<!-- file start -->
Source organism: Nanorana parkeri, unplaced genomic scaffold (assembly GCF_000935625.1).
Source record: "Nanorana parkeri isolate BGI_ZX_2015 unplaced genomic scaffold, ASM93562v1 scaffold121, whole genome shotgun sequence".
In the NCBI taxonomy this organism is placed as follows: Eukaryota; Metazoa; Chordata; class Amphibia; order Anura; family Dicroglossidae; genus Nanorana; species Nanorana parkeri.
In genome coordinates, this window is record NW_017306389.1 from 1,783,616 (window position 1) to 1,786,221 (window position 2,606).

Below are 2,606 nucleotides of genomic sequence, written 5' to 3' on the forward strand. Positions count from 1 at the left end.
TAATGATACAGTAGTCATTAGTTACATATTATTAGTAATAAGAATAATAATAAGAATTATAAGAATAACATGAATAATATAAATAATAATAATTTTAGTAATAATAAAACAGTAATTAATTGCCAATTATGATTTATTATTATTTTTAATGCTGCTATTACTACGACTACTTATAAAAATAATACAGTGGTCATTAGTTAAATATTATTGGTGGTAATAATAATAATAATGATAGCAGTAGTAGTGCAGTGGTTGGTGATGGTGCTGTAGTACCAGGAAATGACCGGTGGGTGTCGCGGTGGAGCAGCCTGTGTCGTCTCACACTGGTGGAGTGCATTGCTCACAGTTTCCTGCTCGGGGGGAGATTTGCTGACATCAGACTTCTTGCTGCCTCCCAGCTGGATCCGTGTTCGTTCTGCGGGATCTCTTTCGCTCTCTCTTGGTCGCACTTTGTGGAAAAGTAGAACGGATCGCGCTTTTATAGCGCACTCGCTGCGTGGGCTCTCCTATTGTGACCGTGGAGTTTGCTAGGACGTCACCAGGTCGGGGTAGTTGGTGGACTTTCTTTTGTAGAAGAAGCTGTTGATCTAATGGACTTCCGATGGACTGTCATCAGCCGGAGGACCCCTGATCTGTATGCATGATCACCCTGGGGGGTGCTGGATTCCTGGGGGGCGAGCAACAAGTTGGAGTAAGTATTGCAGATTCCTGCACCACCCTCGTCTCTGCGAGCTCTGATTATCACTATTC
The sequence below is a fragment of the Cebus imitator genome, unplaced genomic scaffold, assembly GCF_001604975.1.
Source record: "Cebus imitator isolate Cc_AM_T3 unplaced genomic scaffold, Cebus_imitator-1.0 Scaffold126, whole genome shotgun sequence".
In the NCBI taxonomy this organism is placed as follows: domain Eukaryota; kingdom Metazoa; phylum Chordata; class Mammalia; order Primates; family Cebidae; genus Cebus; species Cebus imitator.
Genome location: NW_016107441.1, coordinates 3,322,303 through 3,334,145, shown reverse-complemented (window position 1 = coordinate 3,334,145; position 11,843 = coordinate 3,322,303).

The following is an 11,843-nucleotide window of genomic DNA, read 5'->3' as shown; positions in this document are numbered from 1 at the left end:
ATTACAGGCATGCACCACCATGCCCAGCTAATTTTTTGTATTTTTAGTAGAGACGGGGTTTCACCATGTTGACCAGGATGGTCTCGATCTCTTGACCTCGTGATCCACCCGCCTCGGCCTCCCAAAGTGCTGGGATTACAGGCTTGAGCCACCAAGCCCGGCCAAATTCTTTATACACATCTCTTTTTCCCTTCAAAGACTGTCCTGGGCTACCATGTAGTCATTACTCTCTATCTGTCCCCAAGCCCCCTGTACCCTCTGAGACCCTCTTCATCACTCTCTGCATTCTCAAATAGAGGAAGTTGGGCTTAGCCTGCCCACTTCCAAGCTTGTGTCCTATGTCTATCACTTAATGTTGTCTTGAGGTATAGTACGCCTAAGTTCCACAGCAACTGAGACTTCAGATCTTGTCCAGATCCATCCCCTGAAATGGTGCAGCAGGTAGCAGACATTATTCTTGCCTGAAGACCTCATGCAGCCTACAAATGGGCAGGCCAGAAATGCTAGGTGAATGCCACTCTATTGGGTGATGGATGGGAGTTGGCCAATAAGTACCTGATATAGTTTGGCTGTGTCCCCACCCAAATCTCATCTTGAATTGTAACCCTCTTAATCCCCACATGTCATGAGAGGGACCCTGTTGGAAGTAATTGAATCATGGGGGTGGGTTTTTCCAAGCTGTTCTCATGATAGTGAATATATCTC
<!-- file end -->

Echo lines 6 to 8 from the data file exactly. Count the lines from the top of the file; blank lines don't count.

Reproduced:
TAATGATACAGTAGTCATTAGTTACATATTATTAGTAATAAGAATAATAATAAGAATTATAAGAATAACATGAATAATATAAATAATAATAATTTTAGTAATAATAAAACAGTAATTAATTGCCAATTATGATTTATTATTATTTTTAATGCTGCTATTACTACGACTACTTATAAAAATAATACAGTGGTCATTAGTTAAATATTATTGGTGGTAATAATAATAATAATGATAGCAGTAGTAGTGCAGTGGTTGGTGATGGTGCTGTAGTACCAGGAAATGACCGGTGGGTGTCGCGGTGGAGCAGCCTGTGTCGTCTCACACTGGTGGAGTGCATTGCTCACAGTTTCCTGCTCGGGGGGAGATTTGCTGACATCAGACTTCTTGCTGCCTCCCAGCTGGATCCGTGTTCGTTCTGCGGGATCTCTTTCGCTCTCTCTTGGTCGCACTTTGTGGAAAAGTAGAACGGATCGCGCTTTTATAGCGCACTCGCTGCGTGGGCTCTCCTATTGTGACCGTGGAGTTTGCTAGGACGTCACCAGGTCGGGGTAGTTGGTGGACTTTCTTTTGTAGAAGAAGCTGTTGATCTAATGGACTTCCGATGGACTGTCATCAGCCGGAGGACCCCTGATCTGTATGCATGATCACCCTGGGGGGTGCTGGATTCCTGGGGGGCGAGCAACAAGTTGGAGTAAGTATTGCAGATTCCTGCACCACCCTCGTCTCTGCGAGCTCTGATTATCACTATTC
The sequence below is a fragment of the Cebus imitator genome, unplaced genomic scaffold, assembly GCF_001604975.1.
Source record: "Cebus imitator isolate Cc_AM_T3 unplaced genomic scaffold, Cebus_imitator-1.0 Scaffold126, whole genome shotgun sequence".